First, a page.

The ongoing debate over whether religion and science comfortably coexist got more ammunition this month, and on both sides of the argument.
This ammunition took thought-provoking forms -- a foundation dedicated to exploring provocative questions, a letter written in 1954 by Albert Einstein and a Vatican astronomer who said it's OK to believe in space aliens.
Let's start with Einstein.
The letter was sold at auction in London on May 15 for $404,000. Einstein, writing a year before his death to philosopher Eric Gutkind, said, "The word God is for me nothing more than the expression and product of human weaknesses, the Bible a collection of honorable but still primitive legends which are nevertheless pretty childish."
But Einstein once said that "Science without religion is lame, religion without science is blind," and people with and without faith have long argued that he fell into their camp.
Some atheist bloggers warmly greeted the letter. In it Einstein celebrated his Jewish cultural roots, but also said, "For me the Jewish religion like all others is an incarnation of the most childish superstitions."
Next up: space aliens.
Speaking with the Vatican newspaper L’Osservatore Romano, Father Jose Gabriel Funes said it's possible life exists elsewhere in the universe.
"How can we rule out that life may have developed elsewhere?" said Funes, director of the Vatican observatory. "Just as we consider earthly creatures as 'a brother,' and 'sister,' why should we not talk about an 'extraterrestrial brother'? It would still be part of creation."
In the story headlined "The extraterrestrial is my brother," Funes told the newspaper that the concept of alien life "doesn't contradict our faith." He called the Big Bang theory of the creation of the universe "reasonable" and said that the Bible "is not a science book."
Next, a debate:
The John Templeton Foundation, which explores topics related to religion, is fond of asking thoughtful people what it likes to call Big Questions. A previous question: "Does the universe have a purpose?" (Reviews were mixed.)
This month the foundation asked, "Does science make belief in God obsolete?" The answers may be read in their entirety at http://www.templeton .org/belief/
Here are excerpts from a few of the answers:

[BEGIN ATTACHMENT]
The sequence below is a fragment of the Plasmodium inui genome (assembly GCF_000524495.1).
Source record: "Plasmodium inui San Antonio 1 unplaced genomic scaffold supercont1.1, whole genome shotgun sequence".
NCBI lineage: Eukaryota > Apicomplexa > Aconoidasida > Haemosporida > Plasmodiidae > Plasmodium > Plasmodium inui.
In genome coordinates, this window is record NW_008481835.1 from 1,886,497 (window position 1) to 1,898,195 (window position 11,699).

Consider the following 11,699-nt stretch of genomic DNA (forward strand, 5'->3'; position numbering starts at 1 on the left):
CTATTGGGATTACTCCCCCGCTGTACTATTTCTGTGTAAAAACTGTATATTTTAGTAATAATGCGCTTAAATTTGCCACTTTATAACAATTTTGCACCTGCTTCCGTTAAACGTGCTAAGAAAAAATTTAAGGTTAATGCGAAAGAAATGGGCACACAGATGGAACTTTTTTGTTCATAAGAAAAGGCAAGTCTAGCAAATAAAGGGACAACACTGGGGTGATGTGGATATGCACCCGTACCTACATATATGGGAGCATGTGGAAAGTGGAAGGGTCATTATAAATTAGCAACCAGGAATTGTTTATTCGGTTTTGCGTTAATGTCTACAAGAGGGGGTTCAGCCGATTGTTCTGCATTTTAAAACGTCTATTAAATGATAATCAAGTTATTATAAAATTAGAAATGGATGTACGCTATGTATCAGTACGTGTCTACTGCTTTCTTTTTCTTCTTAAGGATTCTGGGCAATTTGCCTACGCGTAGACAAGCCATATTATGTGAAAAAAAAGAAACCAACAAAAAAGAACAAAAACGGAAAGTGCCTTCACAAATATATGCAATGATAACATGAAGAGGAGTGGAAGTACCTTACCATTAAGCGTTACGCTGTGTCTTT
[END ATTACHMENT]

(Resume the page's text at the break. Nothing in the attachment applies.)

* From Steven Pinker, Harvard University psychology professor and author of "How the Mind Works":
Yes, if by "science" we mean the entire enterprise of secular reason and knowledge (including history and philosophy), not just people with test tubes and white lab coats. Traditionally, a belief in God was attractive because it promised to explain the deepest puzzles about origins. Where did the world come from? What is the basis of life? How can the mind arise from the body? Why should anyone be moral?
Yet over the millennia, there has been an inexorable trend: the deeper we probe these questions, and the more we learn about the world in which we live, the less reason there is to believe in God.
Start with the origin of the world. Today no honest and informed person can maintain that the universe came into being a few thousand years ago and assumed its current form in six days (to say nothing of absurdities like day and night existing before the sun was created). Nor is there a more abstract role for God to play as the ultimate first cause. This trick simply replaces the puzzle of "Where did the universe come from?" with the equivalent puzzle "Where did God come from?"
* From Mary Midgley, philosopher and author of "Evolution as a Religion":
Of course not.
Belief -- or disbelief -- in God is not a scientific opinion, a judgment about physical facts in the world. It is an element in something larger and more puzzling -- our wider world view, the set of background assumptions by which we make sense of our world as a whole. We seldom notice these assumptions, but we often use them in resolving our inner conflicts.
As life goes on, we shape them gradually into patterns by which to relate the things we find most important. And occasionally, when something goes badly wrong, we realize that we must somehow think differently about our whole lives. Doing this is not an irrational substitute for formal proof. It is the groundwork without which new thought is impossible.
* From Jerome Groopman, Harvard University professor of medicine:
No, not at all.
As a physician and researcher, I employ science to decipher human biology and treat disease. As a person of faith, I look to my religious tradition for the touchstones of a moral life.
Neither science nor faith need contradict the other; in fact, if one appreciates the essence of each, they can enrich each other in a person's life. So, the question of obsolescence is miscast, because science and faith should exist in separate realms. Science uses logic and experimental methods to measure and describe the material world. It yields knowledge about the workings of molecules and machines, mitosis and momentum. Science has no moral valence. It is neutral.